New York Mayor Bill de Blasio commits to reducing greenhouse gas emissions by 30 percent by 2030, calling it ‘a moral imperative.’
NEW YORK — With hundreds of thousands of marchers converging on the United Nations climate summit, New York Mayor Bill de Blasio took the opportunity to declare a massive initiative to reduce greenhouse gas emissions by 30 percent by 2030, calling it “a moral imperative.”
The 111-page plan, called One City: Built to Last, was strongly supported by the City Council and a diverse network of community-based organizations. Its major focus will be on retrofits of the city’s public and private buildings. In city-owned properties the goal is to cut emissions by 30 percent below 2006 levels in three years.
The New York announcement is consistent with a growing environmental strategy of building a clean energy economy from the bottom in the face of a U.S. Congress dominated by climate deniers.
In a New York Times op-ed September 21 a former U.S. environmental official, Daniel Esty, in a column titled, “Bottom-Up Climate Fix,” endorsed the strategy. He asked, “Why not invite leaders from states, provinces, cities and companies to join representatives of national governments in signing the anticipated 2015 climate change agreement?”
The strategy, piloted for years by California, is rapidly gaining traction due to timelines for greenhouse gas reductions set by the United Nations summit talks planned through 2015. The timelines are pressuring national leaders, including President Obama, to announce goals for measures to prevent an overheated planet by 2050. Taken together, U.S. states now embracing low-carbon energy policies represent 166 million Americans and $7 trillion GDP.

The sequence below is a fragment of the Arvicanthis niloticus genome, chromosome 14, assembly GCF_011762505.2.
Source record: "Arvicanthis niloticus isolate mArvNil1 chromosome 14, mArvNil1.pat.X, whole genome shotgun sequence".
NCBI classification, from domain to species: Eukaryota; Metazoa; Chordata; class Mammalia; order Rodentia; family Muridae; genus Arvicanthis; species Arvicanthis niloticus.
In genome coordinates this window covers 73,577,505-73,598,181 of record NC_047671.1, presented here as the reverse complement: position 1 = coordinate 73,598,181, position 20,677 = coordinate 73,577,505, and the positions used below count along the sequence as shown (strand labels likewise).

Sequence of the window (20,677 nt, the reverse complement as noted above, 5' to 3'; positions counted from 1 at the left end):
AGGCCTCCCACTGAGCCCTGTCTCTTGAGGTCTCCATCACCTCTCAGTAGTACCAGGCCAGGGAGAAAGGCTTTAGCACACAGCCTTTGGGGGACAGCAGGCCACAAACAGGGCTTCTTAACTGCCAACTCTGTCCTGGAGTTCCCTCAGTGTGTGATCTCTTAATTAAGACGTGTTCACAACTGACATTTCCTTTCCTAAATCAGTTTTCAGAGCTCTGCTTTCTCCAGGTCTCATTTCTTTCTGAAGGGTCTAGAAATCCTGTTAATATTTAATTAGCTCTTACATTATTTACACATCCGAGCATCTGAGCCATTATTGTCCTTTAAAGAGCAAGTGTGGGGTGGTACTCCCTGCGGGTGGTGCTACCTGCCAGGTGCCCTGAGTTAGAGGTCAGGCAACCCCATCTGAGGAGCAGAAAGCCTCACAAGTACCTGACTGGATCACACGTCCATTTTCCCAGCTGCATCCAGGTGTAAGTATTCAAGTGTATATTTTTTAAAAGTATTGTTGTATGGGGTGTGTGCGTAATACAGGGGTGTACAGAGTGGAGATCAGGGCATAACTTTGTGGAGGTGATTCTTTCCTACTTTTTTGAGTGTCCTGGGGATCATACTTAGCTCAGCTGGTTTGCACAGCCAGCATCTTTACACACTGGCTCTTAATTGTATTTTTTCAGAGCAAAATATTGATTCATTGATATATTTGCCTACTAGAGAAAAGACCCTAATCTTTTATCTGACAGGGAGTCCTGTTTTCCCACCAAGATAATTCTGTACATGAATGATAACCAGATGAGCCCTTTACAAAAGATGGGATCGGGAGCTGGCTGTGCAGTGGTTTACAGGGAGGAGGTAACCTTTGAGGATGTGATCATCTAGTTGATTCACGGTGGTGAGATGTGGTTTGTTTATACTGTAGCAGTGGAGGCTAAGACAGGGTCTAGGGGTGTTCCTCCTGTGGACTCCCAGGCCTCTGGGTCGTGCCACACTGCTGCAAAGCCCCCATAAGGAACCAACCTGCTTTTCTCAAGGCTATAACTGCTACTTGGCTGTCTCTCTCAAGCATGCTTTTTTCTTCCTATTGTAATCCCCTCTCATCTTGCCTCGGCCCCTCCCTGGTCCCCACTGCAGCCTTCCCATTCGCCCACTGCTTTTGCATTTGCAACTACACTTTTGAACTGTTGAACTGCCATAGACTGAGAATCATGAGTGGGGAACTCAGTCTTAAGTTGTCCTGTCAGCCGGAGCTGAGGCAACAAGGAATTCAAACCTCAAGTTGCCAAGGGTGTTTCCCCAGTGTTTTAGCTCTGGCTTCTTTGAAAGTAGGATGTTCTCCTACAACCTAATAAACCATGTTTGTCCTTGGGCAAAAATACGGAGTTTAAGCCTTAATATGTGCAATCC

The Rockefeller Brothers Fund, founded on oil wealth, announced its plan to divest its $890 million from fossil fuel companies.
The UN deadline also prompted the Rockefeller Brothers Fund, founded on oil wealth, to announce its plan to divest its $890 million from fossil fuel companies. Nearly 200 institutions are in the process of divesting from fossil fuels and turning instead to renewable resources.
In the New York City case, a city Climate Action Plan was developed as early as 2006 but the focus of the De Blasio mayoral campaign and his early administration was on economic inequality. The dateline of the UN climate summit energized New York political and community leaders to speed up developing their urban environmental platform to showcase in New York. (Indeed, the announcement was carried on page one of The New York Times.)
The Mayor has long wanted to be “a climate hero,” according to one insider who helped develop the plan, making the climate march and UN summit a perfect context to vault the environmental agenda forward.
Under De Blasio, New York has a major opportunity to fuse the movements against inequality and carbon pollution into one vast laboratory of social change. The effects of pollution fall most heavily on people of color and working class communities, while the activist base of the environmental movement — as demonstrated by the New York march — is overwhelmingly white and young, organized by groups like 350.org and Avaaz.
If New Yorkers and de Blasio can integrate those movements into a strategy of building a clean energy economy, the U.S. will begin to restore credibility at the UN climate talks scheduled for Lima in late November. The demand of Third World countries is for a green infrastructure bank to cope with the ravages of climate change and develop along sustainable lines.
Read more of Tom Hayden’s writing on The Rag Blog.
[Tom Hayden, a regular contributor to The Rag Blog, was an early and outspoken critic of the War in Vietnam. Tom, who served in the California Legislature for nearly two decades, was a leader of Sixties peace, justice, and environmental movements. An enduring progressive voice, Hayden is the author of 20 books, is director of the Peace and Justice Resource center, and is editor of The Democracy Journal.]